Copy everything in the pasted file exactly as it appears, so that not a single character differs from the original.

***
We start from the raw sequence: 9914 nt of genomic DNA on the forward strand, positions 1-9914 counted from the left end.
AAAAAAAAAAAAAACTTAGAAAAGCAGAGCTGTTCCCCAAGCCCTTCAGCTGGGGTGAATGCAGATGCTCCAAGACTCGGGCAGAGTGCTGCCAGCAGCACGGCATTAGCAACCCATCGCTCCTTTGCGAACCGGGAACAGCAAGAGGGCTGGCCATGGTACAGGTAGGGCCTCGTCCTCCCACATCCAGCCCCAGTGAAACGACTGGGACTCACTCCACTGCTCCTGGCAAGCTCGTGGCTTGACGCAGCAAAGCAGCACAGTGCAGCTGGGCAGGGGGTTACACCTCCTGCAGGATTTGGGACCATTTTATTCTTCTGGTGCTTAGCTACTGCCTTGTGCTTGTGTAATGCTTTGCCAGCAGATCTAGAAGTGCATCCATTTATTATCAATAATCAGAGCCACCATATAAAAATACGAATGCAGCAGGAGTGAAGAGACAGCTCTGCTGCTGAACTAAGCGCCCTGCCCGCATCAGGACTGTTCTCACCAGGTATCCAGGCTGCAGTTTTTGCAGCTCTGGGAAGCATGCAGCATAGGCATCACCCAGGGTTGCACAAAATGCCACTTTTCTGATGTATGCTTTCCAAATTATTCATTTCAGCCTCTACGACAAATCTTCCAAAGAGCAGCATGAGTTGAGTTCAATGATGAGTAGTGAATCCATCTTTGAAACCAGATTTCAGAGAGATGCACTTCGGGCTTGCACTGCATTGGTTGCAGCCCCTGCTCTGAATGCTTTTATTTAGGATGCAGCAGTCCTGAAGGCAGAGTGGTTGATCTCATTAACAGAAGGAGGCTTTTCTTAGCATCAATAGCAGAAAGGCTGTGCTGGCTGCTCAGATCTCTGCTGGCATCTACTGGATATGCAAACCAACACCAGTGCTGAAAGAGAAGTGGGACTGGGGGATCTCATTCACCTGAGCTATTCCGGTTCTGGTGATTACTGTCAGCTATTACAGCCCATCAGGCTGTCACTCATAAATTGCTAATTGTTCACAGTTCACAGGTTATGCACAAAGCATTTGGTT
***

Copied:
We start from the raw sequence: 9914 nt of genomic DNA on the forward strand, positions 1-9914 counted from the left end.
AAAAAAAAAAAAAACTTAGAAAAGCAGAGCTGTTCCCCAAGCCCTTCAGCTGGGGTGAATGCAGATGCTCCAAGACTCGGGCAGAGTGCTGCCAGCAGCACGGCATTAGCAACCCATCGCTCCTTTGCGAACCGGGAACAGCAAGAGGGCTGGCCATGGTACAGGTAGGGCCTCGTCCTCCCACATCCAGCCCCAGTGAAACGACTGGGACTCACTCCACTGCTCCTGGCAAGCTCGTGGCTTGACGCAGCAAAGCAGCACAGTGCAGCTGGGCAGGGGGTTACACCTCCTGCAGGATTTGGGACCATTTTATTCTTCTGGTGCTTAGCTACTGCCTTGTGCTTGTGTAATGCTTTGCCAGCAGATCTAGAAGTGCATCCATTTATTATCAATAATCAGAGCCACCATATAAAAATACGAATGCAGCAGGAGTGAAGAGACAGCTCTGCTGCTGAACTAAGCGCCCTGCCCGCATCAGGACTGTTCTCACCAGGTATCCAGGCTGCAGTTTTTGCAGCTCTGGGAAGCATGCAGCATAGGCATCACCCAGGGTTGCACAAAATGCCACTTTTCTGATGTATGCTTTCCAAATTATTCATTTCAGCCTCTACGACAAATCTTCCAAAGAGCAGCATGAGTTGAGTTCAATGATGAGTAGTGAATCCATCTTTGAAACCAGATTTCAGAGAGATGCACTTCGGGCTTGCACTGCATTGGTTGCAGCCCCTGCTCTGAATGCTTTTATTTAGGATGCAGCAGTCCTGAAGGCAGAGTGGTTGATCTCATTAACAGAAGGAGGCTTTTCTTAGCATCAATAGCAGAAAGGCTGTGCTGGCTGCTCAGATCTCTGCTGGCATCTACTGGATATGCAAACCAACACCAGTGCTGAAAGAGAAGTGGGACTGGGGGATCTCATTCACCTGAGCTATTCCGGTTCTGGTGATTACTGTCAGCTATTACAGCCCATCAGGCTGTCACTCATAAATTGCTAATTGTTCACAGTTCACAGGTTATGCACAAAGCATTTGGTT